Wednesday, November 29, 2017

Surveillance. Continued.

When I returned home from Iceland Monday night, after a week away, our mailbox was fairly stuffed to the pupik with about 11 or 14 pounds of mail. Most of that mail consisted of thick glossy catalogs featuring skinny models selling things to an increasingly fat population. They were sent by companies I've never done business with and, likely, never will. 

These catalogs will sit around for a few weeks like fallen leaves from an over-grown marketing tree, and then in a cleaning tsunami, they'll be tossed out and make their way to a landfill in Staten Island.

Also, amid this data-driven onslaught was a small but intimidating letter-like-object from the company I work for.

It was one of those faux envelopes designed by an accountant to be two-cents less per thousand to mail. Where you have to have pull apart three sides of tiny perforations--as if you are tiny-handed like our president, or are perhaps a shoe-making elf with the requisite manual dexterity.

This piece of mail looked officious and daunting--Kafkaesque is the word--so my wife beckoned me to go through the baroque labor of opening it.

Inside was an offer to sell me insurance from a third party insurance company.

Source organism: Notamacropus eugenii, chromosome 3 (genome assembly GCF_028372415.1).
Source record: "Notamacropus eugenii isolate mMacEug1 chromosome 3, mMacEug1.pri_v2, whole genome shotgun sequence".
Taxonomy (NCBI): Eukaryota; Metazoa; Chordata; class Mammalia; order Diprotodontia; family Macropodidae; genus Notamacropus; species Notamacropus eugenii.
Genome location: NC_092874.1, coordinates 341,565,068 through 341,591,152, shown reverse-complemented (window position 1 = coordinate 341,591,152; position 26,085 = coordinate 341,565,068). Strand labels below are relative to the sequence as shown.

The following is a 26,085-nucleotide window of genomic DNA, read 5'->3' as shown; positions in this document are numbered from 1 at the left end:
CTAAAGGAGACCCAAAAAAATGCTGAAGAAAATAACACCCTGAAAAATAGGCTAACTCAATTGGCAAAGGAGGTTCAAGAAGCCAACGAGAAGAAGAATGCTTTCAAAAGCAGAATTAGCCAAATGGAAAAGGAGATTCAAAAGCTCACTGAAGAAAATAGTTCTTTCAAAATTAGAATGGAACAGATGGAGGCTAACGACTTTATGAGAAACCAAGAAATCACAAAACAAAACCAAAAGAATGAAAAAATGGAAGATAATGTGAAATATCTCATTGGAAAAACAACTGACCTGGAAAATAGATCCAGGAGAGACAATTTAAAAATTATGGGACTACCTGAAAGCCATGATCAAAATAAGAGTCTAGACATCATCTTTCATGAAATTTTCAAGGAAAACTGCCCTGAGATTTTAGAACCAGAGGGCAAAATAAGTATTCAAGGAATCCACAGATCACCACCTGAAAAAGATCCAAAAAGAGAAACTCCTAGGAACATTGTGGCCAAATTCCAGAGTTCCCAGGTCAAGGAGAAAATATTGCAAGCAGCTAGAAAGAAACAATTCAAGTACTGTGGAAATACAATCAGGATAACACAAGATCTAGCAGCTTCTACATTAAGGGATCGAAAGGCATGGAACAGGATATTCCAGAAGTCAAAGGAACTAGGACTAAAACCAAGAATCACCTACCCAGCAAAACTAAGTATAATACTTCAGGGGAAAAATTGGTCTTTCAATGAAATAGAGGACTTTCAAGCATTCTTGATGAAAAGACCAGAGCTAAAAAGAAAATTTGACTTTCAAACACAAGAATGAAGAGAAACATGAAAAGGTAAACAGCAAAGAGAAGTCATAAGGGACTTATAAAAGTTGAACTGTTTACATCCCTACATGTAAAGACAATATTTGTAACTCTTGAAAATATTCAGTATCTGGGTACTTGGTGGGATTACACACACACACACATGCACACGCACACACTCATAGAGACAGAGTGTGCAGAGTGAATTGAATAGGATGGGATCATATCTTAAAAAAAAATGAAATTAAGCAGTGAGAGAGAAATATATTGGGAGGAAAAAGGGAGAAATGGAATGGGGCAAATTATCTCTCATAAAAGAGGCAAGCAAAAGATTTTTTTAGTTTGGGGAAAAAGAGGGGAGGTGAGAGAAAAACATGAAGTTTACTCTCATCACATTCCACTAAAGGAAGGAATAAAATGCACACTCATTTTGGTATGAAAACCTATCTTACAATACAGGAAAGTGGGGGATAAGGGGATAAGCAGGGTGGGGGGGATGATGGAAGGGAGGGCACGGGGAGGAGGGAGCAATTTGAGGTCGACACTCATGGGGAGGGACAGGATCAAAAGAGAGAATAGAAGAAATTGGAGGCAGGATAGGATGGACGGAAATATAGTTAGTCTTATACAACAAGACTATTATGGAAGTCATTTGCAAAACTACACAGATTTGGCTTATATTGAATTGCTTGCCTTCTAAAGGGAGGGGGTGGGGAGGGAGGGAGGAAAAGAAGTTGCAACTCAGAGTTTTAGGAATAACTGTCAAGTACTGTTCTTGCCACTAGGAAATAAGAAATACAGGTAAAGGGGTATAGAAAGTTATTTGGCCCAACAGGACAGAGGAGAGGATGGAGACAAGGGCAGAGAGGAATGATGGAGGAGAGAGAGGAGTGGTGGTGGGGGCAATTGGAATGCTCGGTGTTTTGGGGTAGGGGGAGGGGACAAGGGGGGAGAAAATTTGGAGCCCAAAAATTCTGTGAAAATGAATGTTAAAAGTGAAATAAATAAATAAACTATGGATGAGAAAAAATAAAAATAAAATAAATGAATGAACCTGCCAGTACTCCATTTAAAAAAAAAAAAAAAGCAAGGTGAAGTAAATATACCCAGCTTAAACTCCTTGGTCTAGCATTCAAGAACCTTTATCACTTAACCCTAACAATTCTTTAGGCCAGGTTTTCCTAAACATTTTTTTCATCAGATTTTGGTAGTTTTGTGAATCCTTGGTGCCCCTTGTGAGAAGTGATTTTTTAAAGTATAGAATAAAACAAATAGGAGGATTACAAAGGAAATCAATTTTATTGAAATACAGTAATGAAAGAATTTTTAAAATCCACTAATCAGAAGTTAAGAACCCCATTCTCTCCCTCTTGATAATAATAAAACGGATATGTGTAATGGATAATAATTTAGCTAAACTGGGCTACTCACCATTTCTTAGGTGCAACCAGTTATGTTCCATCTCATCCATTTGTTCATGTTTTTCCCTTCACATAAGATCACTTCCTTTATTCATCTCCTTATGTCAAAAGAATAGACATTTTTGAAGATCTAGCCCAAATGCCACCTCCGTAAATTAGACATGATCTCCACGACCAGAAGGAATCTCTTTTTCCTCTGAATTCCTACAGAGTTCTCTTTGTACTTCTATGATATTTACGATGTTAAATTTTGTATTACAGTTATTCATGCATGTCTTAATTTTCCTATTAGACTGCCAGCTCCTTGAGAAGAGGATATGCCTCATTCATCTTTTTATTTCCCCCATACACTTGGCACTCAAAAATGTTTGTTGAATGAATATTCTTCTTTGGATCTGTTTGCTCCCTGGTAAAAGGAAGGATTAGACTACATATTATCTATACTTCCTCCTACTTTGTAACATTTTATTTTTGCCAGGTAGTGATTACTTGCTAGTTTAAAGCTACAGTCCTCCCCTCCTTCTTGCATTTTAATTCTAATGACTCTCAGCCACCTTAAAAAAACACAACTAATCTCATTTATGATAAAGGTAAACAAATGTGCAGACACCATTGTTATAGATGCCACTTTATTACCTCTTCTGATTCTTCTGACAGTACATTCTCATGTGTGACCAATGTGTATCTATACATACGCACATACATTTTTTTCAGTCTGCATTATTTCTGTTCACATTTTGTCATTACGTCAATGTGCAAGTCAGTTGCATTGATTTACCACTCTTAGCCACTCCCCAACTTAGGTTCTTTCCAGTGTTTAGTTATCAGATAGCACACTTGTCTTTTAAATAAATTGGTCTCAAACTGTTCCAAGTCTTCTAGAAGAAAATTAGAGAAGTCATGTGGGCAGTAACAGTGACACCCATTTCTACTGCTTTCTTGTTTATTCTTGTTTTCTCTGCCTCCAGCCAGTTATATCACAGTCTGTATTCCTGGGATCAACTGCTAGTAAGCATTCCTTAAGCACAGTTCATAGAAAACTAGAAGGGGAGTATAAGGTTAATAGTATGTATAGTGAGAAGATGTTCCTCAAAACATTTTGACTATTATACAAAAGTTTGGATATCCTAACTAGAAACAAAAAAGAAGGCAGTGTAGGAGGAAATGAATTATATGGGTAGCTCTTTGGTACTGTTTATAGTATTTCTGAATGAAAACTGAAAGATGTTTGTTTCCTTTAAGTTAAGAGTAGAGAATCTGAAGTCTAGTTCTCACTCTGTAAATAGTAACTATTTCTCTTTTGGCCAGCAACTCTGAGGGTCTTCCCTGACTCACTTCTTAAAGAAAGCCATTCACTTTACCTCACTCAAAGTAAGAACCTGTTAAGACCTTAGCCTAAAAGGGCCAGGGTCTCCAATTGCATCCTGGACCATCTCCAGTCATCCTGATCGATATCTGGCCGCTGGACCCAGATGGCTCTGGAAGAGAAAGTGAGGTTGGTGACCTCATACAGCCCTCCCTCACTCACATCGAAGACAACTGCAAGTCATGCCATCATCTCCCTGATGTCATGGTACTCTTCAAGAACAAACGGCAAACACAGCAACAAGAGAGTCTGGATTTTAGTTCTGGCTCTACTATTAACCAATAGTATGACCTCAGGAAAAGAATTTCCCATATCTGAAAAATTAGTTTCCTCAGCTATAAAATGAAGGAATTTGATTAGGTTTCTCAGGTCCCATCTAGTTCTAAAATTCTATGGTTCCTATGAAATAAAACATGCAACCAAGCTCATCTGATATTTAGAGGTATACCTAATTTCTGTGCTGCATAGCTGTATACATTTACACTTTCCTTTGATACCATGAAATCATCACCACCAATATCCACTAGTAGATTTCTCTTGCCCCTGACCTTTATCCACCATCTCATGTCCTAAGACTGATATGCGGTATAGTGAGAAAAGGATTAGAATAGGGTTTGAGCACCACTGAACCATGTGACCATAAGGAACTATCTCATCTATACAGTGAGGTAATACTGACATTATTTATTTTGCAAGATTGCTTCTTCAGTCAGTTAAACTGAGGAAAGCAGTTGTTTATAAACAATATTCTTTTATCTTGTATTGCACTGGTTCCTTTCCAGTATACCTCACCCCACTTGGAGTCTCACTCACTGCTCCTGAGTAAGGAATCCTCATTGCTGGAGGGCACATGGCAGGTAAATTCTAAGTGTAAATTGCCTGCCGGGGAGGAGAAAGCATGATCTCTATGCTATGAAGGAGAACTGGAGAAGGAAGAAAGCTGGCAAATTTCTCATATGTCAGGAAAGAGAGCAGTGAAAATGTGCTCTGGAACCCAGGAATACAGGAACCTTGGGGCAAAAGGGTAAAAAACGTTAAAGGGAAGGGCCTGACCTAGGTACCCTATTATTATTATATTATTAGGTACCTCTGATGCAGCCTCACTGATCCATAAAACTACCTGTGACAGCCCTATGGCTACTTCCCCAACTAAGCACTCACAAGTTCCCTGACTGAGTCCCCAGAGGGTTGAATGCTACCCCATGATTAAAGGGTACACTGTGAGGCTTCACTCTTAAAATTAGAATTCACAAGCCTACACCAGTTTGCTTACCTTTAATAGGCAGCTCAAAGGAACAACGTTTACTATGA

In other words, my company is selling my private information to third parties to market to me.

Yesterday in the Linked In feed of someone I respect, I saw a notice about a "human data company." Ostensibly a company that uses data to help consumers rather than just sell to them.

I'm not buying.

Data--and someone convince me otherwise--is merely a marketing term (and a good one) for surveillance. We are being stalked by the corporate state 24/7 and sold to constantly.

I don't want my habits, predilections, peccadillos, key-strokes, mouse-and-eye-movements tracked and marketed to.

These practices--cookies, tracking, impossibly Soviet agreements to terms and conditions are marketing, surveillance, gone wild. It's overstepping on the part of marketers--overstepping in jackboots.

I can't be alone in this.

I can't be alone in thinking of Garbo.

I want to be alone.

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